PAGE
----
The same can be said for each of the brains that you astrally project into and attempt to repair. They are abstract, absurdist, self-contained adventures that feel perfectly placed and paced. Playacting a celebrity chef in a cooking show, filmed before a live-studio audience of anthropomorphic ingredients, feeds naturally into a Marble Madness-inspired sprint through a filthy bowling shoe – the former encapsulating the antagonistic energy of Hell's Kitchen and the latter nailing the trippy visuals of the head-trip from The Big Lebowski. A Brain in a Jar, voiced by Jack Black, becomes your guide through late '60s psychedelia. Just as the comic vibes begin to fade, you'll tumble down the rabbit hole of alcoholism and isolation. Crawl out of that nightmare and you'll fold into a delicate papercraft world of self-reflection and actualisation. It's impossible to anticipate where Psychonauts 2 will send you next or what it will have to say when you get there – about the human experience or our connection to those that occupy space around us.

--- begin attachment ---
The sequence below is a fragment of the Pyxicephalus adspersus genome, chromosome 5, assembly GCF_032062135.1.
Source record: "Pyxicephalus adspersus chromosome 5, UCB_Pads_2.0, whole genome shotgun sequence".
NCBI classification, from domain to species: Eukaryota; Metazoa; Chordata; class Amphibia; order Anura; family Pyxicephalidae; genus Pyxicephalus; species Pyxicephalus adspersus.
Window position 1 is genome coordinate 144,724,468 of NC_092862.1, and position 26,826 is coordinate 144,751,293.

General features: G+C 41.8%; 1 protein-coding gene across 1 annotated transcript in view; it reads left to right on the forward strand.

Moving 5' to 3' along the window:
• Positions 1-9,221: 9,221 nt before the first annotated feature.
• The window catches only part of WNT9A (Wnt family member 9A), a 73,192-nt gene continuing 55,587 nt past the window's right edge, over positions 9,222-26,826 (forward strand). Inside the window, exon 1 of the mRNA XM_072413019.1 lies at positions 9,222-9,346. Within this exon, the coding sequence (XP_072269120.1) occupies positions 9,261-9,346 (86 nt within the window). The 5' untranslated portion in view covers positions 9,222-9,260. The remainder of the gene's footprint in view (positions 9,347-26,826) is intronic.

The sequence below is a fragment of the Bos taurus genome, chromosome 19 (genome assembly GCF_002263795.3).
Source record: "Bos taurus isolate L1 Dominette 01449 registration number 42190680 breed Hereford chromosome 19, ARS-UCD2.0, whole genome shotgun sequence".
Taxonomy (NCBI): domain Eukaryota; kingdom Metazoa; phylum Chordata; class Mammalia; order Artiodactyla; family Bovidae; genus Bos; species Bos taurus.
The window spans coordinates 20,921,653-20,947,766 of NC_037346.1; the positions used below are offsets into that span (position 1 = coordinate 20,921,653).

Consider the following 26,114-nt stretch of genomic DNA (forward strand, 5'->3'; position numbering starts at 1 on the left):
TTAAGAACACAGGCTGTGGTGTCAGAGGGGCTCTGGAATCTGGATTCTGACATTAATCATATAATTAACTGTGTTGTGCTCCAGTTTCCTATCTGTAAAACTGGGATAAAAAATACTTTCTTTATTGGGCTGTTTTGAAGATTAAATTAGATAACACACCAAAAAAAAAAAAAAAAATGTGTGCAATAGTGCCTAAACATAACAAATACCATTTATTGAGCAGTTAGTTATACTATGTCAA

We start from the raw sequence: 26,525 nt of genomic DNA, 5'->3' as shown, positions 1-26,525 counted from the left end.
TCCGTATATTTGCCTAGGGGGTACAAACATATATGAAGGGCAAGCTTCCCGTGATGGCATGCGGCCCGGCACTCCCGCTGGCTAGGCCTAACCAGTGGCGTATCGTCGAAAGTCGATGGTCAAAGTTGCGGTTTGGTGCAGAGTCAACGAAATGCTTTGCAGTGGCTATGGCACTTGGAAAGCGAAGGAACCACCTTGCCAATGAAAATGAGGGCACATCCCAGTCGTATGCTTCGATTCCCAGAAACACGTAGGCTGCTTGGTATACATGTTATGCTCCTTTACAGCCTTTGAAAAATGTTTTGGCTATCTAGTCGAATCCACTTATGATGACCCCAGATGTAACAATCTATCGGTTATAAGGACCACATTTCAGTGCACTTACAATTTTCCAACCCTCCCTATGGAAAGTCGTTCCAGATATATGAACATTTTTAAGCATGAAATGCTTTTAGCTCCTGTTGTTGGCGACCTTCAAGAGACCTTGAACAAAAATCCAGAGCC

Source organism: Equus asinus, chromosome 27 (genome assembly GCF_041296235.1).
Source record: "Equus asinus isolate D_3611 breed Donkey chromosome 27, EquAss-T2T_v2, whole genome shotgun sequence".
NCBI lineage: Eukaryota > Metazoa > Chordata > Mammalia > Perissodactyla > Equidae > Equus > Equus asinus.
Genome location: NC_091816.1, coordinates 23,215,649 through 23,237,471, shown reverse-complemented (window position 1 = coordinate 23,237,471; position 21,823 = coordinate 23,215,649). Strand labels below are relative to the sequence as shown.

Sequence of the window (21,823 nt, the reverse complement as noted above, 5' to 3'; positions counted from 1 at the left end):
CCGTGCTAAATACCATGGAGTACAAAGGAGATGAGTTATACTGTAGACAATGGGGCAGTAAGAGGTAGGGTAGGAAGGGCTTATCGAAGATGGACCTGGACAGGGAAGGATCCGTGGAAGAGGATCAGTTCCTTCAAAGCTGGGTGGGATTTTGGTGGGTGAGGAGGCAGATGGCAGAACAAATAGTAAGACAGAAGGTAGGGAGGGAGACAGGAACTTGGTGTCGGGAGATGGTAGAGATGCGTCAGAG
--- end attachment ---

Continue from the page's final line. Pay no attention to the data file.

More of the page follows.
Speaking of space, part of the magic of Psychonauts 2 is how it finds enough of it to let you decompress between bouts of precision platforming and combating the literal manifestation of inner demons – doubt, regret, panic attacks, and more, ready to be quashed by Raz's psionic abilities. Three generous hub areas keep our young intern occupied between missions, letting Raz explore the realm of psychic infiltration he has stumbled into, take on assignments for extra credit, and interact with a colorful cast of characters. I was so desperate to spend more time with the other Psychonaut interns that I found myself wishing I could squeeze just one final line of dialogue out of each of them before the end.
Double Fine has done a fantastic job structuring explorable hub areas like The Motherlobe and The Questionable Area – as visually beautiful as they are dense with distractions. Embark on one side quest only to find it feed into another, which in turn will throw you into conversations you'll be only too happy to have, all as you're encouraged to track down a seemingly endless array of collectibles. There's always something in the world begging for your attention and you'll be happy to surrender it.